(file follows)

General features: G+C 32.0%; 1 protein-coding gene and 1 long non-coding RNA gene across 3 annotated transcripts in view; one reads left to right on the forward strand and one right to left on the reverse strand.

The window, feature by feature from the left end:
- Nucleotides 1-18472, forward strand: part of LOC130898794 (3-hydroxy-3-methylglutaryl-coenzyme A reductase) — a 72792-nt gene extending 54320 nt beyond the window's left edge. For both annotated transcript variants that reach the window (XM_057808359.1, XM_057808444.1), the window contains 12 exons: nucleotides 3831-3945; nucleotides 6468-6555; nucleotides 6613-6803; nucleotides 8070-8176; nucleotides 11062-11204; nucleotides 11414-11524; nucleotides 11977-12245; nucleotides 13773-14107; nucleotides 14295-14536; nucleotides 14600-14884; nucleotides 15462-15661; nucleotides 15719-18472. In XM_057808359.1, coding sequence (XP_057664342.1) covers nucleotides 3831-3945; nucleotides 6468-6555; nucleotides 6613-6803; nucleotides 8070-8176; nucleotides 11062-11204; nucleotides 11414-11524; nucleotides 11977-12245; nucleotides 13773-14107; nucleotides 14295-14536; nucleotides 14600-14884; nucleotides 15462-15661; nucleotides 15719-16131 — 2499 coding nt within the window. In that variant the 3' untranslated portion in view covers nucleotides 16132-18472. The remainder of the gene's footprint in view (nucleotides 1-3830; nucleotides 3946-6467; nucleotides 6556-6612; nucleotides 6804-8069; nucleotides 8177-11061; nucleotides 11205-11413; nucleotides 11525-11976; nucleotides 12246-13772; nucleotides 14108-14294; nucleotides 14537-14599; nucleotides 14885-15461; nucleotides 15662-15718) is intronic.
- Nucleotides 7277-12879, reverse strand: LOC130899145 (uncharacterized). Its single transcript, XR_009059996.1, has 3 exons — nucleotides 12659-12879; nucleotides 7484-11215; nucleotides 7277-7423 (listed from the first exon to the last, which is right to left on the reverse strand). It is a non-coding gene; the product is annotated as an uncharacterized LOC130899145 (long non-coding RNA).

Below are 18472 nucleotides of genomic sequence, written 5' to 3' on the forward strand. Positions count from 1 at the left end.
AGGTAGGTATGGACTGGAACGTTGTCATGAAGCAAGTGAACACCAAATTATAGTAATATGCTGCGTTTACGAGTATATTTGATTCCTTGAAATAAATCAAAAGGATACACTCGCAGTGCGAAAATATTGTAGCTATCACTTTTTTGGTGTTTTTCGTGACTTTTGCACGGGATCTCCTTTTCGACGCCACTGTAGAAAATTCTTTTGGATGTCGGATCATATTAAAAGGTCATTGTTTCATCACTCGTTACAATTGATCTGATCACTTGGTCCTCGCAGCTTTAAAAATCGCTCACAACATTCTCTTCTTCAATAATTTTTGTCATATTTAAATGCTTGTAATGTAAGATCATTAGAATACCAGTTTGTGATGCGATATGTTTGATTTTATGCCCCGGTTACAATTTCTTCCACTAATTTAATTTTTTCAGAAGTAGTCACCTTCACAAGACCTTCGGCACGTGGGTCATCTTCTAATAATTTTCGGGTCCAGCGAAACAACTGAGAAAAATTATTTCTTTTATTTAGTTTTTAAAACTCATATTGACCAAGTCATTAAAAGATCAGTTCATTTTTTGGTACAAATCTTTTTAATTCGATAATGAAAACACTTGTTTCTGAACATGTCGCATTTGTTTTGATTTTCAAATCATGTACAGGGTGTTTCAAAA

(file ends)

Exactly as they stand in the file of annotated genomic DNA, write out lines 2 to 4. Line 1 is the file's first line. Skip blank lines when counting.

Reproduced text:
The window, feature by feature from the left end:
- Nucleotides 1-18472, forward strand: part of LOC130898794 (3-hydroxy-3-methylglutaryl-coenzyme A reductase) — a 72792-nt gene extending 54320 nt beyond the window's left edge. For both annotated transcript variants that reach the window (XM_057808359.1, XM_057808444.1), the window contains 12 exons: nucleotides 3831-3945; nucleotides 6468-6555; nucleotides 6613-6803; nucleotides 8070-8176; nucleotides 11062-11204; nucleotides 11414-11524; nucleotides 11977-12245; nucleotides 13773-14107; nucleotides 14295-14536; nucleotides 14600-14884; nucleotides 15462-15661; nucleotides 15719-18472. In XM_057808359.1, coding sequence (XP_057664342.1) covers nucleotides 3831-3945; nucleotides 6468-6555; nucleotides 6613-6803; nucleotides 8070-8176; nucleotides 11062-11204; nucleotides 11414-11524; nucleotides 11977-12245; nucleotides 13773-14107; nucleotides 14295-14536; nucleotides 14600-14884; nucleotides 15462-15661; nucleotides 15719-16131 — 2499 coding nt within the window. In that variant the 3' untranslated portion in view covers nucleotides 16132-18472. The remainder of the gene's footprint in view (nucleotides 1-3830; nucleotides 3946-6467; nucleotides 6556-6612; nucleotides 6804-8069; nucleotides 8177-11061; nucleotides 11205-11413; nucleotides 11525-11976; nucleotides 12246-13772; nucleotides 14108-14294; nucleotides 14537-14599; nucleotides 14885-15461; nucleotides 15662-15718) is intronic.
- Nucleotides 7277-12879, reverse strand: LOC130899145 (uncharacterized). Its single transcript, XR_009059996.1, has 3 exons — nucleotides 12659-12879; nucleotides 7484-11215; nucleotides 7277-7423 (listed from the first exon to the last, which is right to left on the reverse strand). It is a non-coding gene; the product is annotated as an uncharacterized LOC130899145 (long non-coding RNA).